Multimillion-pound fines issued to British Airways and Marriott International by the UK’s Information Commissioner’s Office (ICO) under the European Union (EU) General Data Protection Regulation (GDPR) have again been deferred pending the completion of further investigations.
The fines of £183m and £99m, respectively, were imposed in the summer of 2019 following data breach incidents that unfolded at BA and Marriott during 2018 and, if successfully levied, will be by far the largest fines issued under GDPR laws to date.
In a brief statement, an ICO spokesperson confirmed that “the regulatory process is ongoing in both BA and Marriott”, but offered no further information.
Under the rules, the ICO would normally have six months from giving notice of intent to fine organizations, during which it can issue a penalty notice to levy a fine. Both BA and Marriott have already received one initial extension back in January 2020. These were due to expire at the end of March.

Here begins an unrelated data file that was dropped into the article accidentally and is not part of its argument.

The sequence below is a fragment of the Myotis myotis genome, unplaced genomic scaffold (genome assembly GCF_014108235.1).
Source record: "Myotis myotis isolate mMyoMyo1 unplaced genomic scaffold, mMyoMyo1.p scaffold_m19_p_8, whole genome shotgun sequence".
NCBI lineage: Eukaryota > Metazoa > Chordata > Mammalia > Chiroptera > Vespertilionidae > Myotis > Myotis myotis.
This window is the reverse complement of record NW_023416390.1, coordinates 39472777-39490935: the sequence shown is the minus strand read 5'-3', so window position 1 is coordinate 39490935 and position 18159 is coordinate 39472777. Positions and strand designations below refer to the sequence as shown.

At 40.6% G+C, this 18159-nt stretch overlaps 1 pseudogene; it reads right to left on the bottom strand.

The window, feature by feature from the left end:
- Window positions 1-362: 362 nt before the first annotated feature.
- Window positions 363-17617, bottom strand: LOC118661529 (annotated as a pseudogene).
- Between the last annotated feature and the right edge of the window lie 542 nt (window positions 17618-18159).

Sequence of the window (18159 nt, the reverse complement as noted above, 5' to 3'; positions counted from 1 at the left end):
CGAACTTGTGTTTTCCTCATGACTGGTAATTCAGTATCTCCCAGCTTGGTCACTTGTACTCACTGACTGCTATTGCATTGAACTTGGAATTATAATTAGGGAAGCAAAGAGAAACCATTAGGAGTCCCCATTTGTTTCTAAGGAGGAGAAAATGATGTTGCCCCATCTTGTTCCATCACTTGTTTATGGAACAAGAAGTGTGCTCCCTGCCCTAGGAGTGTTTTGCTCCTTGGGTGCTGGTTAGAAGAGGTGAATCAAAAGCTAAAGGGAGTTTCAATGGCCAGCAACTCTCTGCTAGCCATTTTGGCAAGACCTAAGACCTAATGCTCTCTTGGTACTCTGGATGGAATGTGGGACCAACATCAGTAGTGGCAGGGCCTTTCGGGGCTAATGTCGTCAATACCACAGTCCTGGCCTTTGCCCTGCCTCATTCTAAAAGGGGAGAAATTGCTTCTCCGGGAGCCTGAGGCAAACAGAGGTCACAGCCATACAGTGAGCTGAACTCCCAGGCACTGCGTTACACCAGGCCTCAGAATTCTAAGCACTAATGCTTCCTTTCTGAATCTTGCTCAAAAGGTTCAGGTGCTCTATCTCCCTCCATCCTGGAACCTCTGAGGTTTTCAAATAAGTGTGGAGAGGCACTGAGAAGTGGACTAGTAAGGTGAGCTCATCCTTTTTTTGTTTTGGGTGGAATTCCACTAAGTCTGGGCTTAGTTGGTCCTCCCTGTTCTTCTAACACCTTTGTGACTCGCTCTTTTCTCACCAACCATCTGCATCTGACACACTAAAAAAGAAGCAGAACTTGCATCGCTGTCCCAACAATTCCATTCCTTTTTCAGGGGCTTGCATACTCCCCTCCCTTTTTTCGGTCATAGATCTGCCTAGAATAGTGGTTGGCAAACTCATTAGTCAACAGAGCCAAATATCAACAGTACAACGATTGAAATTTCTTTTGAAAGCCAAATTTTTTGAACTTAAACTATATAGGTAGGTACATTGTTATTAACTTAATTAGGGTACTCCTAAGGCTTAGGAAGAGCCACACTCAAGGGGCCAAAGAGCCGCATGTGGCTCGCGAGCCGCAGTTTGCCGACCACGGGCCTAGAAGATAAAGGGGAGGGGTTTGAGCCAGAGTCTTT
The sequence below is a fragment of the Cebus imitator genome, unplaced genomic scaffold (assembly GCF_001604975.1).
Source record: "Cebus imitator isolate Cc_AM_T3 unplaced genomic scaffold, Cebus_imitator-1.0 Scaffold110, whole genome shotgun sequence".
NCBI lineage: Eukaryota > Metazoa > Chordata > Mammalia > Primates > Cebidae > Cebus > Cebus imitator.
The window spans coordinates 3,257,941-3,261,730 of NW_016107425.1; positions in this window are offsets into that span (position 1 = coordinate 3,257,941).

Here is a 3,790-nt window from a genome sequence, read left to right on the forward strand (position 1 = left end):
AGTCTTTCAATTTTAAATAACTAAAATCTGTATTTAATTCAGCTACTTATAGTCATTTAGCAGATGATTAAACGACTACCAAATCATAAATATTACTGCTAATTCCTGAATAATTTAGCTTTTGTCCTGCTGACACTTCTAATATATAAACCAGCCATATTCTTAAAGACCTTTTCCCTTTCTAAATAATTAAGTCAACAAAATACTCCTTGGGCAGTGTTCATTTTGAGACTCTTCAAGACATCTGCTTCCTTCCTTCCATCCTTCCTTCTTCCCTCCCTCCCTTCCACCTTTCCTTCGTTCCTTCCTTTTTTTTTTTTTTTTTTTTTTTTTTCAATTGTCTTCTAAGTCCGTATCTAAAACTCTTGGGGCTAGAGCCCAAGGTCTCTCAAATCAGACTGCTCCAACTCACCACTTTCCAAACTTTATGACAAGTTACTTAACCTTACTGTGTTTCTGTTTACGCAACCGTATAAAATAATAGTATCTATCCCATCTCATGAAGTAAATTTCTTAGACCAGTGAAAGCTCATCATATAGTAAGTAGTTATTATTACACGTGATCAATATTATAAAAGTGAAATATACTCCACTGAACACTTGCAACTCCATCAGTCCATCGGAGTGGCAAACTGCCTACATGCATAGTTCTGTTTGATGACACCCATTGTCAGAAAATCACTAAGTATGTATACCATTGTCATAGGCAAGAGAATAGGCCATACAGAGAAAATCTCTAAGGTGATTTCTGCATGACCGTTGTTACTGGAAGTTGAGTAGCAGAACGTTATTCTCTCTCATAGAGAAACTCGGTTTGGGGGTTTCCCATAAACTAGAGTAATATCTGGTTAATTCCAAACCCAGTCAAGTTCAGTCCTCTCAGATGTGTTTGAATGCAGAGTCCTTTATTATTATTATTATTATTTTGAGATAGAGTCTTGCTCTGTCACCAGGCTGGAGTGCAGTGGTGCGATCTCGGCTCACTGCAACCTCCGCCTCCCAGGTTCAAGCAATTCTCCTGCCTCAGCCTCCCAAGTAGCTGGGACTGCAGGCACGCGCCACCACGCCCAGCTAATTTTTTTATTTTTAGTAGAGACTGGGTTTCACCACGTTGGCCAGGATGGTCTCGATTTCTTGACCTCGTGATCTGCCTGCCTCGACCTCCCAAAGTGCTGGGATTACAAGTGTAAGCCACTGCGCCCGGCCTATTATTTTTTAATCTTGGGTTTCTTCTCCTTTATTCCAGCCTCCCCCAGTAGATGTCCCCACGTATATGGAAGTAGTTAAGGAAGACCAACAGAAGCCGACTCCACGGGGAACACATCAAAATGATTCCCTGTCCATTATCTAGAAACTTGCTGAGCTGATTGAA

In its annual report, BA parent IAG said the six-month period had now been extended to 18 May 2020, while according to Politico, which was first to report the story, Marriott’s deferral will be to 1 June 2020.
Although there is no indication from any party involved that the pandemic is a factor in the latest extensions, Chad McDonald, vice-president of customer experience at Arxan Technologies, said the decision to defer the fines further made sense in the current circumstances.
“BA and Marriott happen to be in two of the hardest-hit industries,” he said. “I think it’s a reasonable expectation that the ICO will delay penalties until either industry begins to bounce back.
“The alternative is that the hundreds of millions in penalty payments could drive additional layoffs at BA and Marriott. At a time like this, I don’t think that benefits anyone. While travel has largely stopped globally, both organizations still hold consumers’ personal data and require resources to help protect it.
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